Adelphia holds out on Rigas' severance
Copyright 2002 Gannett Company, Inc.
NEW YORK — Lawyers for Adelphia Communications Corp. founder John Rigas say the No. 6 cable company has reneged on a severance agreement it made in May — and the one-time CEO is retaliating by refusing to place his stock into a voting trust.
"It won't happen," says Steve Harmelin of Dilworth Paxon. They consider the deal "null and void," says a partner at the firm, Larry McMichael.
"It's disturbing when anyone, including a corporate board, would break a contract presumably signed in good faith," says Peter Fleming of Curtis Mallet-Prevost Colt & Mosle, who also represents Rigas.
Adelphia declined to comment.
But one person briefed on the situation says the company considered the severance agreement obsolete early in the summer after it uncovered new information about some of Rigas' business deals.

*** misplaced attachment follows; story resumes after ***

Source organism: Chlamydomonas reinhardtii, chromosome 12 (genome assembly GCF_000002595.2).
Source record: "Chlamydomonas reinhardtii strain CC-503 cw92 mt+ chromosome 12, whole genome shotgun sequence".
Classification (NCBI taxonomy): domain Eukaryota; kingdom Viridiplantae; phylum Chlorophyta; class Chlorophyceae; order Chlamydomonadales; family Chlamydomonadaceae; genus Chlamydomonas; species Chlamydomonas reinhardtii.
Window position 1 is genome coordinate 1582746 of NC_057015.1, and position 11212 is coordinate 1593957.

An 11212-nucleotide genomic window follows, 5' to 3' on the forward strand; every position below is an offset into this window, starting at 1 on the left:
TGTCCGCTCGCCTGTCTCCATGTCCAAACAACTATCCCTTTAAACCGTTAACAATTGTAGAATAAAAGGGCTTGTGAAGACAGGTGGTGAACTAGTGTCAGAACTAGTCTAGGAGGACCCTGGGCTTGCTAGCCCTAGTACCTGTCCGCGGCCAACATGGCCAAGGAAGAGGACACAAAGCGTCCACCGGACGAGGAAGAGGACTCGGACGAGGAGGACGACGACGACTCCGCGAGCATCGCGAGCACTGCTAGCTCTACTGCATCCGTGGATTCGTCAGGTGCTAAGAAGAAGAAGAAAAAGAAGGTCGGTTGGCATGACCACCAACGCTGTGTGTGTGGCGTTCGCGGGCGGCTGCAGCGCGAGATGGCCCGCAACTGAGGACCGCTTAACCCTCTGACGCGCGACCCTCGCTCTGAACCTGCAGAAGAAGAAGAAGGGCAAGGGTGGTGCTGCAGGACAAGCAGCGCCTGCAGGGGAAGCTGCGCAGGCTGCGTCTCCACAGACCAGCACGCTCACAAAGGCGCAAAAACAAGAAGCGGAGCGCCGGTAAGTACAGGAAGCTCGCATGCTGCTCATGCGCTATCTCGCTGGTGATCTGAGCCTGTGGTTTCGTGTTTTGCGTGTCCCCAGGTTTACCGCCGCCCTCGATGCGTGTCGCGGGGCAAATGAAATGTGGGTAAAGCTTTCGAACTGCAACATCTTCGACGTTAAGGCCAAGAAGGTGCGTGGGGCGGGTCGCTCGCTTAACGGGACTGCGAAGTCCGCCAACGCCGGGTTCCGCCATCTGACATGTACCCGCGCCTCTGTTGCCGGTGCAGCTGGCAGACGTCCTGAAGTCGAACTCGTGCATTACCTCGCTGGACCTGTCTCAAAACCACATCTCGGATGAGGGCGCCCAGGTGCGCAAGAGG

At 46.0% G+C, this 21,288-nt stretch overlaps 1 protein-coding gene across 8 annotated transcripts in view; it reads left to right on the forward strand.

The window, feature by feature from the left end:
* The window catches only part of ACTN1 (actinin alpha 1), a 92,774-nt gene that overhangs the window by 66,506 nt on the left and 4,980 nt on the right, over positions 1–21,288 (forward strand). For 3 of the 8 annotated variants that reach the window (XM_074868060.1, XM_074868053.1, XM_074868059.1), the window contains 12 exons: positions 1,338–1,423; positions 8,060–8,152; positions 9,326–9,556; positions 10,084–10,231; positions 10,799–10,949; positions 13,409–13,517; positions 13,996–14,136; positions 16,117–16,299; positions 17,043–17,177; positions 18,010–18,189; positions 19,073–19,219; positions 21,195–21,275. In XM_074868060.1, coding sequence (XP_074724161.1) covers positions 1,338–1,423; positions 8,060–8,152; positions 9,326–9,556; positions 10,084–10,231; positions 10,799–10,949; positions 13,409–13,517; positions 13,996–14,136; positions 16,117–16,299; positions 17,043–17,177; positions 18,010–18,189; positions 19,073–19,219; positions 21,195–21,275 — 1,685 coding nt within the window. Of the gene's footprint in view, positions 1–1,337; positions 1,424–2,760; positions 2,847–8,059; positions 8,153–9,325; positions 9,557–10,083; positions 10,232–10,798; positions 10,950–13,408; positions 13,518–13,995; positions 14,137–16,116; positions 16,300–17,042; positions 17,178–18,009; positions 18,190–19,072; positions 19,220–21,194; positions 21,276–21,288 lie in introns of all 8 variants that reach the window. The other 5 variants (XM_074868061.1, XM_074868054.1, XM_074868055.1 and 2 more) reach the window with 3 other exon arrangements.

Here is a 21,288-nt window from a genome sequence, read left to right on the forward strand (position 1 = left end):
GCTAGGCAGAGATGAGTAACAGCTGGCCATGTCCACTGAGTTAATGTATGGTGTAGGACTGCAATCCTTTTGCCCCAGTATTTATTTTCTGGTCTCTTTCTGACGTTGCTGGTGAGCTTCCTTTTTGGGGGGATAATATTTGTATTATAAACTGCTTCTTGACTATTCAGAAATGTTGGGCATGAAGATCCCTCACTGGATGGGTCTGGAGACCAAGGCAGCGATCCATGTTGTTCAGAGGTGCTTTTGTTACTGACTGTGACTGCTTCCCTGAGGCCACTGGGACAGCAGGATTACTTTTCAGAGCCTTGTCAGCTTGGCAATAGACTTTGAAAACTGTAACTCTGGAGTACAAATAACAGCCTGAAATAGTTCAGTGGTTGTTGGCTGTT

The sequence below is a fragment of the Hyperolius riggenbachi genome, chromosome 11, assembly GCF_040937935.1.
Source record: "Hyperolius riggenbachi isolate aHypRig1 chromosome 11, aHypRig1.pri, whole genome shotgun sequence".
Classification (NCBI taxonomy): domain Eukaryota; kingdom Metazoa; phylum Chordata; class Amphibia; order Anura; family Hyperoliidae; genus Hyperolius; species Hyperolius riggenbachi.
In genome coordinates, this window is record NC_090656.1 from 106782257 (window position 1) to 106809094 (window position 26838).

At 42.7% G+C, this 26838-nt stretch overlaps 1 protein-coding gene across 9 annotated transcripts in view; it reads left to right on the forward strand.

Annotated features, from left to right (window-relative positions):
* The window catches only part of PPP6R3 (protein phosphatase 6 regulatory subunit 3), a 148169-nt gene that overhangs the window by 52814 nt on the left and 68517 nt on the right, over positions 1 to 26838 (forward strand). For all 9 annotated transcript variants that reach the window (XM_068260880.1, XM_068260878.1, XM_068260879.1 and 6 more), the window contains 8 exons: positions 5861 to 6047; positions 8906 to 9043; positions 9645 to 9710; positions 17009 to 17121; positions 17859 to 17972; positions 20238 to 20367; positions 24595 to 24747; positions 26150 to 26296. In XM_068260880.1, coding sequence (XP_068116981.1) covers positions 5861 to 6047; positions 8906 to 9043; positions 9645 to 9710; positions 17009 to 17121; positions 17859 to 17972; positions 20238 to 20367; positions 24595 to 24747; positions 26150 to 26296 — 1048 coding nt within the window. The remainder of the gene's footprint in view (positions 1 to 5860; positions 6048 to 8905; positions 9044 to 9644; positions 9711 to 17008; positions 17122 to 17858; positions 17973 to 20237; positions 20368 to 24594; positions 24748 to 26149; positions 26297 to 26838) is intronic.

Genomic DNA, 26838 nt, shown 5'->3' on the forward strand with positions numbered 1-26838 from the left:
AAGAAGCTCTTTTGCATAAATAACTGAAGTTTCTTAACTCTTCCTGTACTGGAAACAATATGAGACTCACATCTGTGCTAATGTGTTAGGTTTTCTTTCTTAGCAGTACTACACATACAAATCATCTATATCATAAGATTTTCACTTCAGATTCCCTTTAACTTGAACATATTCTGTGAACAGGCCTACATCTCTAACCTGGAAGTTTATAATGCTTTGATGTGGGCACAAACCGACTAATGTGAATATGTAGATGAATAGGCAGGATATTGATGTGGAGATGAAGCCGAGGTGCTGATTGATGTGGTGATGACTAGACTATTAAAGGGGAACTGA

That contributed to the July 24 arrests of Rigas, 77, and sons Timothy, 46, and Michael 48, on multiple charges of conspiracy to commit fraud, as well as to a civil suit against them by Adelphia and a temporary restraining order preventing Rigas from selling real estate in which the company also has an interest.
The company filed for bankruptcy protection in June, months after it disclosed that Rigas and his family had secretly used Adelphia assets as collateral for more than $3 billion in loans to a private, family-run partnership.
In May, Rigas resigned from the company, transferred about $1 billion in assets to Adelphia, and agreed to put his shares into a voting trust. The Rigas family holds shares with 60 percent of the company's votes.
In return, the company was to pay him $1.4 million a year for three years, cover his health insurance, and provide additional benefits, including use of the company plane and secretarial support. The agreement relieved Adelphia of these obligations if Rigas was convicted of a felony.
In other Adelphia news, the company is said to be closing in on a deal to hire board member Rod Cornelius as CEO, replacing acting CEO Erland Kailbourne.
Cornelius rose through the ranks at Cablevision Industries before it was sold to Time Warner in 1996. Then he helped to form Renaissance Communications, which was sold to Charter Communications. He's now a cable investor.